The need to make health care available to all Americans does not justify the impairment of governmental contracts with Hill-Burton grantees. When substantial rights are greatly impaired by retroactive legislation, the need for a strong governmental justification becomes more acute. The impairment caused by the post-1947 Hill-Burton regulations, particularly the 1979 regulations, is neither reasonable nor necessary in light of the nature and extent to which they impair substantial private rights. The recent Hill-Burton regulations attempt to make health care more available to Americans,but the Government seeks to do this without additional financial expenditure on its part. Although the goal is noble, the means are improper.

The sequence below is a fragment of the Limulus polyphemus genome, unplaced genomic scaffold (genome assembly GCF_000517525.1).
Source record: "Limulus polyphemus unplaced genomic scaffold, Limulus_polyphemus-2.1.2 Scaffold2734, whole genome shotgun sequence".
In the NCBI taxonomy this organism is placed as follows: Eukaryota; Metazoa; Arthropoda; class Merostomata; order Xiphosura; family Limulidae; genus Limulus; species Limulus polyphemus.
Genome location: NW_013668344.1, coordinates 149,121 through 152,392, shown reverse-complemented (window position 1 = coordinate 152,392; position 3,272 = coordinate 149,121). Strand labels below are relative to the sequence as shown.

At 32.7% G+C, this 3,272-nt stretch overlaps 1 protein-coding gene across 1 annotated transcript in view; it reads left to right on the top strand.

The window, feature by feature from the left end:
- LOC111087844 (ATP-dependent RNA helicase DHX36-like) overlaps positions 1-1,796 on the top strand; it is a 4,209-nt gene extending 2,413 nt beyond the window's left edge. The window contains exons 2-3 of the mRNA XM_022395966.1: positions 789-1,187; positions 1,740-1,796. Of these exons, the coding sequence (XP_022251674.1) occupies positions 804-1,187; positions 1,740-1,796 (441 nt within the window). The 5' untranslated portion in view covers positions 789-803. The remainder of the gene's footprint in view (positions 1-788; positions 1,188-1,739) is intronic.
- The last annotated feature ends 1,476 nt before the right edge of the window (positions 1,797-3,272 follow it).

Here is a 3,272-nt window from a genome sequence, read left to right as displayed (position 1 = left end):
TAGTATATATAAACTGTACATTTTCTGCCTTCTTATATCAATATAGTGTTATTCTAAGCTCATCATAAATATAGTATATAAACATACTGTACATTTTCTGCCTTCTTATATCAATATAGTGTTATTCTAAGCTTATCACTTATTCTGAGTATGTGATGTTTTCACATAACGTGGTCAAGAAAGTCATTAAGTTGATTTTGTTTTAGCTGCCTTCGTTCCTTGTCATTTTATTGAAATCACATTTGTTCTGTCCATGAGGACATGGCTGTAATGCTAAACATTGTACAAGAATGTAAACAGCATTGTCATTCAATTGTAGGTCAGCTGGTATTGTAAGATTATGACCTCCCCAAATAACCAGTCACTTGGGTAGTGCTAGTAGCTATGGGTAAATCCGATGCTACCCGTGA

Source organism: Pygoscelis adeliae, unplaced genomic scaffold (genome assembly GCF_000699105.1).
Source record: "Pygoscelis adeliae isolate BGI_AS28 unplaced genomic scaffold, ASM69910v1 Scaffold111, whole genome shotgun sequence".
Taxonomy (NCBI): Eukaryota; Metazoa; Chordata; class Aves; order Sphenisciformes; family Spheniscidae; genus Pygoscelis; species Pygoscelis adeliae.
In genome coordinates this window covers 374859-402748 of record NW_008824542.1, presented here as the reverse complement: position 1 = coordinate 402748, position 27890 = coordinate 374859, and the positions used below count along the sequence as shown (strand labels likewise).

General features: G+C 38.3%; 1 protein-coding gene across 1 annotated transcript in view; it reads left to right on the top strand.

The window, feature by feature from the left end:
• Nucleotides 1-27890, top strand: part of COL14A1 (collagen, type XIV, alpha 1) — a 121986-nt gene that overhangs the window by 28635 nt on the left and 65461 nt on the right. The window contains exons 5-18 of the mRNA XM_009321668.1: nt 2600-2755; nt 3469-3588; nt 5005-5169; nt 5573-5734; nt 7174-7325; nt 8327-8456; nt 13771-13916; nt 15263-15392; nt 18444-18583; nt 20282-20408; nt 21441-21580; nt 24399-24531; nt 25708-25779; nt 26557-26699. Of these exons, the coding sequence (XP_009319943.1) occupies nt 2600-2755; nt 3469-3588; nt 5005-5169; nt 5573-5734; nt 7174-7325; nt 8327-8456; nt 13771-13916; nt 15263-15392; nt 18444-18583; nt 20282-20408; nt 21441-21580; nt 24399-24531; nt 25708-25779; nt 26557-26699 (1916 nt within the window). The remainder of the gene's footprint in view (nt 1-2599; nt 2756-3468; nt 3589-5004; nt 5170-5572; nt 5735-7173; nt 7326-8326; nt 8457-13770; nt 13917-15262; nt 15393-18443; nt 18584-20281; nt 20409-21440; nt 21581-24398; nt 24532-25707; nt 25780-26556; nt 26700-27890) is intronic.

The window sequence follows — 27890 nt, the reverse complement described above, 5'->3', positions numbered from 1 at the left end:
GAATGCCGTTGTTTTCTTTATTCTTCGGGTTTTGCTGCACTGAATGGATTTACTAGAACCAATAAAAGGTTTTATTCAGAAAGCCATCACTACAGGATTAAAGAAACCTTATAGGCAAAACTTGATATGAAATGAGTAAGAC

To allow the Government to unilaterally, unnecessarily, and drastically alter the contractual obligations owed by assisted Hill-Burton facilities to the Government is to deny Hill-Burton grantees the constitutional protection of fifth amendment due process. The post-1947 Hill-Burton regulations, particularly the 1979 regulations,pertaining to the uncompensated service and community service assurances, do not merely clarify or serve to accomplish the intent of the original Hill-Burton Act. These regulations retroactively impair valid contractual obligations. In light of recent Supreme Court decisions, these regulations are unconstitutional.
Margaret L. Huddleston,
Due Process for Hill-Burton Assisted Facilities,
32 Vanderbilt Law Review
Available at: https://scholarship.law.vanderbilt.edu/vlr/vol32/iss6/5